Douglas Harper's Etymology Dictionary
"characteristic of the common people," 1914, from folk + -y (2). Old English had folcisc "popular, secular, common."
a. (context music informal English) Having the character of folk music
Usage examples of "folky".
I could see that Jenny was sifting these out in favour of more upper-class items, with the folky bare-wood sideboards, velvet dwarf thrones, with its something-I-picked-up here and its got-it-for-thirty-bob there: tastefully timeless.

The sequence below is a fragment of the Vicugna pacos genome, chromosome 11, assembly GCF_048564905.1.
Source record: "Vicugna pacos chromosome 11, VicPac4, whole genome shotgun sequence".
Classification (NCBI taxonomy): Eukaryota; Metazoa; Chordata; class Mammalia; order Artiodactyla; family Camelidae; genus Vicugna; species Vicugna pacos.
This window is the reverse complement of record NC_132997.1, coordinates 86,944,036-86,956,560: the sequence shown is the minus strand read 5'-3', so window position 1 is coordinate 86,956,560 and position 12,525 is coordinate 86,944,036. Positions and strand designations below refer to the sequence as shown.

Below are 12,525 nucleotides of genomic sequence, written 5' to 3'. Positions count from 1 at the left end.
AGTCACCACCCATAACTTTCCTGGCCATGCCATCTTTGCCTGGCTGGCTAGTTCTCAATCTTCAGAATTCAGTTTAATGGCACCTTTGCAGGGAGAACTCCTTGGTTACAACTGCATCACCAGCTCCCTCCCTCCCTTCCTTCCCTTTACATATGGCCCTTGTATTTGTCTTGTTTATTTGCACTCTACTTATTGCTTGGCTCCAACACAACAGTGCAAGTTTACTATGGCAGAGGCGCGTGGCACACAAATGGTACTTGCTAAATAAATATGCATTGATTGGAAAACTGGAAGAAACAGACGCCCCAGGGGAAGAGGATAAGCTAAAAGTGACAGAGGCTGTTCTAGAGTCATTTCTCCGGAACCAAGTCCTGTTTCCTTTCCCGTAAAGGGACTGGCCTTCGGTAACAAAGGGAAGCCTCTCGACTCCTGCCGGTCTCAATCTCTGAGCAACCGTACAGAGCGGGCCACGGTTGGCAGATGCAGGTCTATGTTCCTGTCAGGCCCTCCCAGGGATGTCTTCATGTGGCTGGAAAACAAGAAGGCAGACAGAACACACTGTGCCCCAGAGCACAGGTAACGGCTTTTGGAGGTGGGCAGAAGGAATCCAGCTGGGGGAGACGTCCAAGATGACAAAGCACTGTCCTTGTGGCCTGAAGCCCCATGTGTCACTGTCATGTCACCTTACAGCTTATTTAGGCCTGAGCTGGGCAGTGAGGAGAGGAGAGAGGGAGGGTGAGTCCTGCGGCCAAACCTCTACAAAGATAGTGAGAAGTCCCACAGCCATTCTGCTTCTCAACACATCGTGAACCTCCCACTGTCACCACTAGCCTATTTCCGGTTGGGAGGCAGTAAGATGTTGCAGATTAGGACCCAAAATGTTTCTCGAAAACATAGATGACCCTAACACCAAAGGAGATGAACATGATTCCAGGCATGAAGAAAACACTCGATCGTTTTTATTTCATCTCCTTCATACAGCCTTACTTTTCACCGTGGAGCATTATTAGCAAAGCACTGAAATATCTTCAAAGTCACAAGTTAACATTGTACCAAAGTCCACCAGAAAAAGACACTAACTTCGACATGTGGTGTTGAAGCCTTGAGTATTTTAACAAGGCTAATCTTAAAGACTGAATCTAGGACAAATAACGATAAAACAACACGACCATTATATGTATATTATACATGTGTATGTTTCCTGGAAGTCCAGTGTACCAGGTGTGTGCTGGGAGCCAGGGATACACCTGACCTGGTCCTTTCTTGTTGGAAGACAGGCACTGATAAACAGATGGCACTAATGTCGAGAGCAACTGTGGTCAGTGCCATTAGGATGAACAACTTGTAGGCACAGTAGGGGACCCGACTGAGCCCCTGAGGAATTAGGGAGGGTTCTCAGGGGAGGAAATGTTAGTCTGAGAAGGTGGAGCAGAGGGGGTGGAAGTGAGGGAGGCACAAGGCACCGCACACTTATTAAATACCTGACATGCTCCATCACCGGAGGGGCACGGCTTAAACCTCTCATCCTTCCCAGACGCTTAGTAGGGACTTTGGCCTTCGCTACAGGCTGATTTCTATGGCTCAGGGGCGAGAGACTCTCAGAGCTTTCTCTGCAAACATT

Granted, they were cheap Cyndi Lauper imitations, but they were also colorful, borderline folky, and rather cute.